SUMMARY OF THE SPIRITUAL SENSE OF THE BOOKS
OF GENESIS AND EXODUS, AS DERIVED FROM THE
(Continued from page 308.)
THE BOOK OF GENESIS.
Chap. VII. CONTENTS.—Concerning the preparation of a New Church in respect to the things
appertaining to the will, to ver. 5 ;-its temptations in respect to the things pertaining to the intellect, to ver. 10 ;-and to the will, to ver. 12 ;—the protection of that Church and its preservation, to ver. 15;—its fluctuations, to ver. 18;-concerning the last posterity of the Most Ancient Church which perished by the persuasions of the false and the lusts of self-love, to ver. 24.
1. (Thus was the church of Noah prepared for the reception of faith. For the doctrinals of faith, with certain revelations of the Most Ancient Church, had been first collected by the church of Cain, and preserved for the use of this posterity; these were afterwards collected together and reduced to a doctrinal system by the church of Enoch, in which they had been preserved down to the present time. Wherefore the man of the church of Noah being gifted with faith by these means, it was now provided, that through the medium of faith he might receive charity. Hence) according to divine direction, preparation was further made as to the things of the will, which are the good things of love ; for the man of this church had the good of charity by which he might be regenerated.
2. And to this end he was enjoined to admit into himself the affec: tions of good which were holy, and truths joined with goodnesses (for without truths and goodnesses it is not possible for any one to be regenerated). And as to his actually acquired evil affections (which were severally profane), and also as to the falses joined to his evils, these also he for a while retained (in order that they might be loosened and tempered by goodnesses) from the Lord.
3. He was also to admit into himself holy intellectual things, or truths and goodnesses, that the truths of faith might be made alive by charity.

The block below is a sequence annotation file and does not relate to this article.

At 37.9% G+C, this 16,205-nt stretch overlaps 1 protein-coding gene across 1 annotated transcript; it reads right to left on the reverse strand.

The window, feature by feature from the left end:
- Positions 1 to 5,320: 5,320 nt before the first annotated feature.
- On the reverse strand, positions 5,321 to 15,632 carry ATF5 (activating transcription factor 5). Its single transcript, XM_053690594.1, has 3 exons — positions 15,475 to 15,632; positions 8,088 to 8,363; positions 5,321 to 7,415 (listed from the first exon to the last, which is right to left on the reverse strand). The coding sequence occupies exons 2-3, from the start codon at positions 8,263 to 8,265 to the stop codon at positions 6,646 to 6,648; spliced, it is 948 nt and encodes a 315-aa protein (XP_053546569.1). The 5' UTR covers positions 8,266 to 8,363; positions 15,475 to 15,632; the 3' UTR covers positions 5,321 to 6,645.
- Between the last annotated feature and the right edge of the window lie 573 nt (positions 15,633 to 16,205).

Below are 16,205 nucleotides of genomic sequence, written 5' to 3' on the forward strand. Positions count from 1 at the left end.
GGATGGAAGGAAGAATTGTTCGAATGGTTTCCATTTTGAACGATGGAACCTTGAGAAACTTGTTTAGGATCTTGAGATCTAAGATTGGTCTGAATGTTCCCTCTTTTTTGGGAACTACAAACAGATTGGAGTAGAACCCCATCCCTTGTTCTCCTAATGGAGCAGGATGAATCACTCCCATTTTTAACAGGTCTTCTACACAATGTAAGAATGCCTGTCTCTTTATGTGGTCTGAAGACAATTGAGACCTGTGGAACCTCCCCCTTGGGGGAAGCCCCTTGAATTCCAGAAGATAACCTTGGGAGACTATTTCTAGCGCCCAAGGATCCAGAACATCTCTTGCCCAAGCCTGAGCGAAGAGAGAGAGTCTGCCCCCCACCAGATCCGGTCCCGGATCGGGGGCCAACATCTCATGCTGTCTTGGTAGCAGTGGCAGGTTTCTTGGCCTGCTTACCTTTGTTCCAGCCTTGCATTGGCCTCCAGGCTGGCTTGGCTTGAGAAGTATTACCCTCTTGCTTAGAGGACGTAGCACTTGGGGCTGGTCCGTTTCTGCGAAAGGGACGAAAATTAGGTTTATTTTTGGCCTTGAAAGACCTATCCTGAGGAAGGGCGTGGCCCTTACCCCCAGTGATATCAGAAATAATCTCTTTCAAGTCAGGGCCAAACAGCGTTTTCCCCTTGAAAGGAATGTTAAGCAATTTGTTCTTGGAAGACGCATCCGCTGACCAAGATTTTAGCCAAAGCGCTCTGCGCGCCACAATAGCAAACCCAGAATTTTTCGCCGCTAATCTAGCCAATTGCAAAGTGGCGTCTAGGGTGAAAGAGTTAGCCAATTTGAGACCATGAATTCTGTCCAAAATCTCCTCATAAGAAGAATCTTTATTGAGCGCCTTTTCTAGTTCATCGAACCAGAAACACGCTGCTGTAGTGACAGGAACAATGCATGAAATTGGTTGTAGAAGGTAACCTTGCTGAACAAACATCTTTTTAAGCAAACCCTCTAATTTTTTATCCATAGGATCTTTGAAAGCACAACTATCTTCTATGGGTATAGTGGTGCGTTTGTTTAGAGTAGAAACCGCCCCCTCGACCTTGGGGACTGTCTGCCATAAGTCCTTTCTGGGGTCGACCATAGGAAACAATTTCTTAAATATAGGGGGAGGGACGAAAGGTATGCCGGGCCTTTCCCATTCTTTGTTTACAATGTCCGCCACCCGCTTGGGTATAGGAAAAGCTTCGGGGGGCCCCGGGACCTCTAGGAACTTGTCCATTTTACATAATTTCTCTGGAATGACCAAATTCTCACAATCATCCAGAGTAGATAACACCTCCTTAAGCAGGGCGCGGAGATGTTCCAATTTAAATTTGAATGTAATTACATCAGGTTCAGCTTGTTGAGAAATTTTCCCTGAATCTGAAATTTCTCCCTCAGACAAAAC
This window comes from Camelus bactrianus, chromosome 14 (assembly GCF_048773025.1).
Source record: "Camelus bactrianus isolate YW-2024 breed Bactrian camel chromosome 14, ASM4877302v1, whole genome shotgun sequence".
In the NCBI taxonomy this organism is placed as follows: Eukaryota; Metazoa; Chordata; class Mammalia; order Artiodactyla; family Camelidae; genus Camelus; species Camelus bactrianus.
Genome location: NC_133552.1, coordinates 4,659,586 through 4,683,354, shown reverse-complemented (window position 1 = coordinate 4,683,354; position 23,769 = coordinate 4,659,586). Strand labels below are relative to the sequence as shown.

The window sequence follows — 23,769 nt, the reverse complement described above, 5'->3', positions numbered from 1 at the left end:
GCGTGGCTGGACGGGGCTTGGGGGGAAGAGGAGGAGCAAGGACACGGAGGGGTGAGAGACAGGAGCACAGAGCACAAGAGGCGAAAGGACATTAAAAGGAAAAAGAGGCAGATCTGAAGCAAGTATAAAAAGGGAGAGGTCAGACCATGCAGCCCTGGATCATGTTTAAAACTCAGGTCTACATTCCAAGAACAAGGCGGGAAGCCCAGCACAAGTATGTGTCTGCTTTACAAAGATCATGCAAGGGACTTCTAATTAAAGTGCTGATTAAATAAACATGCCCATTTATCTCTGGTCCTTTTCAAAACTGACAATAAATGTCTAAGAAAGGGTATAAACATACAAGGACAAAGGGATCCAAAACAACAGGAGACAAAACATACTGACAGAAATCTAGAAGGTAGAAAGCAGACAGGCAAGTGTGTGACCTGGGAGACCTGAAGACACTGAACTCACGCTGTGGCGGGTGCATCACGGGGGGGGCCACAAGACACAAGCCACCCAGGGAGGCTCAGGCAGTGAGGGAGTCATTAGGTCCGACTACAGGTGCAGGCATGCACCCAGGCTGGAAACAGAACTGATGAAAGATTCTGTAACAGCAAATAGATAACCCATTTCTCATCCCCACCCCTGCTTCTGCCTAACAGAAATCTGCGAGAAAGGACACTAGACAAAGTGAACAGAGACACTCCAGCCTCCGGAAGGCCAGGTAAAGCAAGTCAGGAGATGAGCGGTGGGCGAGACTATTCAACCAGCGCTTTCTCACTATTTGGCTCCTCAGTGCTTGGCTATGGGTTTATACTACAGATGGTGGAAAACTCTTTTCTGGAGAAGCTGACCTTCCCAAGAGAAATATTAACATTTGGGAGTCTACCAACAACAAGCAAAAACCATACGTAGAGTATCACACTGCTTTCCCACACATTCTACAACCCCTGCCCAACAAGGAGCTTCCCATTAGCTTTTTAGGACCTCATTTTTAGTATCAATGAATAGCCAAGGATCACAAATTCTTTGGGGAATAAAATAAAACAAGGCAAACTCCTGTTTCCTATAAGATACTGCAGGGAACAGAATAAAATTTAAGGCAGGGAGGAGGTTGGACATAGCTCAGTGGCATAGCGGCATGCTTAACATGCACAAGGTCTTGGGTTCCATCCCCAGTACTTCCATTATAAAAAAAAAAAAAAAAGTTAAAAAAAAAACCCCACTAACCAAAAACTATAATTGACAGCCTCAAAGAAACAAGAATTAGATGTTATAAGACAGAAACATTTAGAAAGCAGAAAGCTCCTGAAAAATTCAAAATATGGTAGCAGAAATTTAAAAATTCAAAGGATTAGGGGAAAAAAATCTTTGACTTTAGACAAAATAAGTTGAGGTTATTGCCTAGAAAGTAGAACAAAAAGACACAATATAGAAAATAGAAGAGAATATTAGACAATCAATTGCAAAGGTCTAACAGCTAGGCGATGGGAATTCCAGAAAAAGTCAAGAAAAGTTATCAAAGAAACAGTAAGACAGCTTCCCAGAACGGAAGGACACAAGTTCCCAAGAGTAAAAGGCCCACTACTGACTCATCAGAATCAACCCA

4. For temptations were now about to begin, and labour and combat were to endure their appointed season, whereby would be effected the vastation of all things appertaining to the proprium, and of all things
which are corporeal (for these must needs die by combats and temptations before man is born again anew; by which means the Ancient Church would be regenerated, and the Most Ancient destroyed).
5. Such were the means by the adoption of which the man of the church of Noah was to become regenerated as to the things of the will, and thus prepared to receive charity.
6. Accordingly the man of this church now entered into his first state of temptation (which was as to things intellectual, and which precedes temptation as to things of the will).
7. But the Lord protected him by the truths and goodnesses which he had received, and by the truths joined with goodnesses.
8. According as goods and evils (as female) were paired with their corresponding truths and falses (as male), though not conjoined in marriage, according also to the corresponding state of the sensuous principle ; for this temptation took place as to things intellectual, which was a combat between the true and the false (and in which there was no marriage of either with its corresponding affections).